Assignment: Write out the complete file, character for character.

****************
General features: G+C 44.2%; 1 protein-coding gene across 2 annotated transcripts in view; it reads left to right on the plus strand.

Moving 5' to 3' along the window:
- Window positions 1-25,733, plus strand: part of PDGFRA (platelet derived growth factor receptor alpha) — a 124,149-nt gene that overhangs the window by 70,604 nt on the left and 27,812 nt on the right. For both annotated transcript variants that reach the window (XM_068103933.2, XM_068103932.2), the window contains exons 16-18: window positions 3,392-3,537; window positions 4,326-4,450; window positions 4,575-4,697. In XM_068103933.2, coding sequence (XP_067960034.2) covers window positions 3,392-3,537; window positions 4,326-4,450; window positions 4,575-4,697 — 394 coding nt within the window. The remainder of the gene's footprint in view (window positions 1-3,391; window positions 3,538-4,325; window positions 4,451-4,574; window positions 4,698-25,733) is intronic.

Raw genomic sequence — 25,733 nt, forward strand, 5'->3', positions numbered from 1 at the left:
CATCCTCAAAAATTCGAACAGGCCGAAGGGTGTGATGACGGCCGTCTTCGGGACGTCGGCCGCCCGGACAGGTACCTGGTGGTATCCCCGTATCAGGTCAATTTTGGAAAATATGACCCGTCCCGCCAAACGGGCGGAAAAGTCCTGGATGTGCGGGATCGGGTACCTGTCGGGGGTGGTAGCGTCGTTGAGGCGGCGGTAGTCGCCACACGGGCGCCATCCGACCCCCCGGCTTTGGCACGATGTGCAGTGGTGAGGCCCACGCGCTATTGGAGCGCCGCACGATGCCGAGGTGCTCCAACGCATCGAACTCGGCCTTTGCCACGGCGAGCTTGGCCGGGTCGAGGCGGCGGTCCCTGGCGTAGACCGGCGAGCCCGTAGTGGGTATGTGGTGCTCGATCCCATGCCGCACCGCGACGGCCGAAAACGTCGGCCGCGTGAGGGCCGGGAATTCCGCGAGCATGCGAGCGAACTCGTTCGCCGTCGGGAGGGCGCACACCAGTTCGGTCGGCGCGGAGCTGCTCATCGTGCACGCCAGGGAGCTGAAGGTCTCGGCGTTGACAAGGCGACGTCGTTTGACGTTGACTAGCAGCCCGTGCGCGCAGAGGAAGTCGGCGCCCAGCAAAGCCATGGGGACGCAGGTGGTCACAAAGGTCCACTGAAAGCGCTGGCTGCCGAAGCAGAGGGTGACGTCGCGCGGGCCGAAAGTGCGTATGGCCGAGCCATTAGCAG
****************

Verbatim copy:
General features: G+C 44.2%; 1 protein-coding gene across 2 annotated transcripts in view; it reads left to right on the plus strand.

Moving 5' to 3' along the window:
- Window positions 1-25,733, plus strand: part of PDGFRA (platelet derived growth factor receptor alpha) — a 124,149-nt gene that overhangs the window by 70,604 nt on the left and 27,812 nt on the right. For both annotated transcript variants that reach the window (XM_068103933.2, XM_068103932.2), the window contains exons 16-18: window positions 3,392-3,537; window positions 4,326-4,450; window positions 4,575-4,697. In XM_068103933.2, coding sequence (XP_067960034.2) covers window positions 3,392-3,537; window positions 4,326-4,450; window positions 4,575-4,697 — 394 coding nt within the window. The remainder of the gene's footprint in view (window positions 1-3,391; window positions 3,538-4,325; window positions 4,451-4,574; window positions 4,698-25,733) is intronic.

Raw genomic sequence — 25,733 nt, forward strand, 5'->3', positions numbered from 1 at the left:
CATCCTCAAAAATTCGAACAGGCCGAAGGGTGTGATGACGGCCGTCTTCGGGACGTCGGCCGCCCGGACAGGTACCTGGTGGTATCCCCGTATCAGGTCAATTTTGGAAAATATGACCCGTCCCGCCAAACGGGCGGAAAAGTCCTGGATGTGCGGGATCGGGTACCTGTCGGGGGTGGTAGCGTCGTTGAGGCGGCGGTAGTCGCCACACGGGCGCCATCCGACCCCCCGGCTTTGGCACGATGTGCAGTGGTGAGGCCCACGCGCTATTGGAGCGCCGCACGATGCCGAGGTGCTCCAACGCATCGAACTCGGCCTTTGCCACGGCGAGCTTGGCCGGGTCGAGGCGGCGGTCCCTGGCGTAGACCGGCGAGCCCGTAGTGGGTATGTGGTGCTCGATCCCATGCCGCACCGCGACGGCCGAAAACGTCGGCCGCGTGAGGGCCGGGAATTCCGCGAGCATGCGAGCGAACTCGTTCGCCGTCGGGAGGGCGCACACCAGTTCGGTCGGCGCGGAGCTGCTCATCGTGCACGCCAGGGAGCTGAAGGTCTCGGCGTTGACAAGGCGACGTCGTTTGACGTTGACTAGCAGCCCGTGCGCGCAGAGGAAGTCGGCGCCCAGCAAAGCCATGGGGACGCAGGTGGTCACAAAGGTCCACTGAAAGCGCTGGCTGCCGAAGCAGAGGGTGACGTCGCGCGGGCCGAAAGTGCGTATGGCCGAGCCATTAGCAG